All about angles

If you’re particularly nervous about saying ‘I do’ in front of lots of people, pay attention to angles. Instead of looking directly at your fiancé, angle your bodies slightly towards the front. This way you’ll block out the crowd behind you and still feel connected to your partner.

Ditch the first dance
If the thought of taking centre stage on the dance floor doesn’t appeal, don’t do it. Traditions are not mandatory – so if you’re not a fan of dancing, you don’t even have to have a dance area! If you’d still like a hint of a tradition, why not do a mini first dance by having your DJ or wedding coordinator usher everyone else onto the dance floor after 30 seconds?

Tradition omission

As with the first dance, all traditions are up for debate these days. If there’s anything that you feel uncomfortable with, either modify it to suit you or leave it out altogether. For example, I’m having both of my parents walk me down the aisle, my brother is in my bridal party and there will be no flashy reception entrance!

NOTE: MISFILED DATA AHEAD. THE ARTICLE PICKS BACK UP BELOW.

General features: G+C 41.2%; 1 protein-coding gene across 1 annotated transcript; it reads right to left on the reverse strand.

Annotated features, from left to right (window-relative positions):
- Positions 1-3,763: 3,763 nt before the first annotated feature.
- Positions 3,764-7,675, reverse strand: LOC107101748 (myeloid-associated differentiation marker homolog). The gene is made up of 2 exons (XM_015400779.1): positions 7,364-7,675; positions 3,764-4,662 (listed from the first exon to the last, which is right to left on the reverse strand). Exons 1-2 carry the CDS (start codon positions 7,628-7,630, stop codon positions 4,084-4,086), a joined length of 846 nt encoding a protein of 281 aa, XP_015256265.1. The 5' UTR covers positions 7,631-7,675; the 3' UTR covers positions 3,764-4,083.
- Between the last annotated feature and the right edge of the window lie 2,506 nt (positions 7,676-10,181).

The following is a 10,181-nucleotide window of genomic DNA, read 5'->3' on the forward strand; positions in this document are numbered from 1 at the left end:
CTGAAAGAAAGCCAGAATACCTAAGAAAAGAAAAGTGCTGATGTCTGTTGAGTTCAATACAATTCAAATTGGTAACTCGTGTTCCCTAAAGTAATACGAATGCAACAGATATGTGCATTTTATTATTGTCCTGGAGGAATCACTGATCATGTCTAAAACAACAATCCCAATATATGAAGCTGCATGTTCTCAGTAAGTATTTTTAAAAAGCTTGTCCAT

Pick a planner

If the idea of being in charge makes your skin crawl, why not hire a wedding planner or an on-the-day coordinator to ensure things run smoothly? If your budget doesn’t allow, consider asking a close friend or relative to organise some of the main aspects of the day. This will free you up to focus on the most important moments rather than having to deal with any last minute stress.

Small talk like a pro
Many introverts dislike small talk – but, let’s face it, there’s bound to be some casual chit-chat and it’s best to be prepared. We’re not suggesting you prepare reams of robotic conversation, but just consider some of the main talking points in advance. This will help you feel prepared on the day. And if all else fails – remember, this is Britain – a comment about the weather will always go down a treat.



Remember, your wedding is a once-in-a-lifetime experience so try and make the most of it and soak up the wonder of the day. Focus on the magic of everyone you love and who loves you coming together to celebrate the two of you. Besides, you’ll get plenty of alone time on the honeymoon!

words Abby Driver

Copyright Wed magazine 2017